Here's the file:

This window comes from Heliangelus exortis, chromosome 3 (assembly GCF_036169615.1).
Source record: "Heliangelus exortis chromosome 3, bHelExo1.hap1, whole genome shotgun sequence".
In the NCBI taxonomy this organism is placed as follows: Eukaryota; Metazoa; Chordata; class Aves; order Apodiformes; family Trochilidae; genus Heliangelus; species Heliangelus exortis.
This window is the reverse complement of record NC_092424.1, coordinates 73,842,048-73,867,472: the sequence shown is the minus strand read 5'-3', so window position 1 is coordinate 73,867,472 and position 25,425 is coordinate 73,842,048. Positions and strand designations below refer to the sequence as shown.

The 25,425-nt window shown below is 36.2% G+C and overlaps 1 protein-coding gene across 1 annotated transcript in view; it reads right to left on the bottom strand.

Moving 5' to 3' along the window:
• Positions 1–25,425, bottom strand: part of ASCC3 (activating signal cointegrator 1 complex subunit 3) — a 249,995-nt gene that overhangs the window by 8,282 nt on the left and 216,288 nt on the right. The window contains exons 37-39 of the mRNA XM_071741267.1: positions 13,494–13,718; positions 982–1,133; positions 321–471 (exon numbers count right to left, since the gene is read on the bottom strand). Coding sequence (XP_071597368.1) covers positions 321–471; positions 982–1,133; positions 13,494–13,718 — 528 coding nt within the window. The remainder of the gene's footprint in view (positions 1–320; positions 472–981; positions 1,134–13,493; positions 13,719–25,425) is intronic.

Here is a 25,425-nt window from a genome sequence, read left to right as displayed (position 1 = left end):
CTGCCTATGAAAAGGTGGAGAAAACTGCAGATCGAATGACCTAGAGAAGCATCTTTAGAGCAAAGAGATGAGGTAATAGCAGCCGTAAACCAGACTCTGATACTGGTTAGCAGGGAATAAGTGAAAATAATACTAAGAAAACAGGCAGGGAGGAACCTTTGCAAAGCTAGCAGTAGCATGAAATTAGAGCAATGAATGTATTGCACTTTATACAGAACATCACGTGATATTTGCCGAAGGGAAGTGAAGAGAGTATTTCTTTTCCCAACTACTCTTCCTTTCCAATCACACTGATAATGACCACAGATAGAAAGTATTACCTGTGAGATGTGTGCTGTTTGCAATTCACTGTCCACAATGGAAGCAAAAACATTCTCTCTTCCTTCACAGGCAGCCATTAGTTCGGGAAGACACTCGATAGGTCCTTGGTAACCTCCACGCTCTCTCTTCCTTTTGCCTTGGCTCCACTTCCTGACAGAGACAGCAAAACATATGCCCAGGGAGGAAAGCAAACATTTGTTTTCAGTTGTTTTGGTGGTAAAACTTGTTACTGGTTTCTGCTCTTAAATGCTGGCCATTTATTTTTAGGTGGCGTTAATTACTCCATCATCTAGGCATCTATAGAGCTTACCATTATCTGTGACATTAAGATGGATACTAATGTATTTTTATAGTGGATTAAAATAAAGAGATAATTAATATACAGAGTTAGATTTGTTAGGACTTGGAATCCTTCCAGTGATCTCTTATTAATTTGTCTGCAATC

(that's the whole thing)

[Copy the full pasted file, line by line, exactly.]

This window comes from Heliangelus exortis, chromosome 3 (assembly GCF_036169615.1).
Source record: "Heliangelus exortis chromosome 3, bHelExo1.hap1, whole genome shotgun sequence".
In the NCBI taxonomy this organism is placed as follows: Eukaryota; Metazoa; Chordata; class Aves; order Apodiformes; family Trochilidae; genus Heliangelus; species Heliangelus exortis.
This window is the reverse complement of record NC_092424.1, coordinates 73,842,048-73,867,472: the sequence shown is the minus strand read 5'-3', so window position 1 is coordinate 73,867,472 and position 25,425 is coordinate 73,842,048. Positions and strand designations below refer to the sequence as shown.

The 25,425-nt window shown below is 36.2% G+C and overlaps 1 protein-coding gene across 1 annotated transcript in view; it reads right to left on the bottom strand.

Moving 5' to 3' along the window:
• Positions 1–25,425, bottom strand: part of ASCC3 (activating signal cointegrator 1 complex subunit 3) — a 249,995-nt gene that overhangs the window by 8,282 nt on the left and 216,288 nt on the right. The window contains exons 37-39 of the mRNA XM_071741267.1: positions 13,494–13,718; positions 982–1,133; positions 321–471 (exon numbers count right to left, since the gene is read on the bottom strand). Coding sequence (XP_071597368.1) covers positions 321–471; positions 982–1,133; positions 13,494–13,718 — 528 coding nt within the window. The remainder of the gene's footprint in view (positions 1–320; positions 472–981; positions 1,134–13,493; positions 13,719–25,425) is intronic.

Here is a 25,425-nt window from a genome sequence, read left to right as displayed (position 1 = left end):
CTGCCTATGAAAAGGTGGAGAAAACTGCAGATCGAATGACCTAGAGAAGCATCTTTAGAGCAAAGAGATGAGGTAATAGCAGCCGTAAACCAGACTCTGATACTGGTTAGCAGGGAATAAGTGAAAATAATACTAAGAAAACAGGCAGGGAGGAACCTTTGCAAAGCTAGCAGTAGCATGAAATTAGAGCAATGAATGTATTGCACTTTATACAGAACATCACGTGATATTTGCCGAAGGGAAGTGAAGAGAGTATTTCTTTTCCCAACTACTCTTCCTTTCCAATCACACTGATAATGACCACAGATAGAAAGTATTACCTGTGAGATGTGTGCTGTTTGCAATTCACTGTCCACAATGGAAGCAAAAACATTCTCTCTTCCTTCACAGGCAGCCATTAGTTCGGGAAGACACTCGATAGGTCCTTGGTAACCTCCACGCTCTCTCTTCCTTTTGCCTTGGCTCCACTTCCTGACAGAGACAGCAAAACATATGCCCAGGGAGGAAAGCAAACATTTGTTTTCAGTTGTTTTGGTGGTAAAACTTGTTACTGGTTTCTGCTCTTAAATGCTGGCCATTTATTTTTAGGTGGCGTTAATTACTCCATCATCTAGGCATCTATAGAGCTTACCATTATCTGTGACATTAAGATGGATACTAATGTATTTTTATAGTGGATTAAAATAAAGAGATAATTAATATACAGAGTTAGATTTGTTAGGACTTGGAATCCTTCCAGTGATCTCTTATTAATTTGTCTGCAATC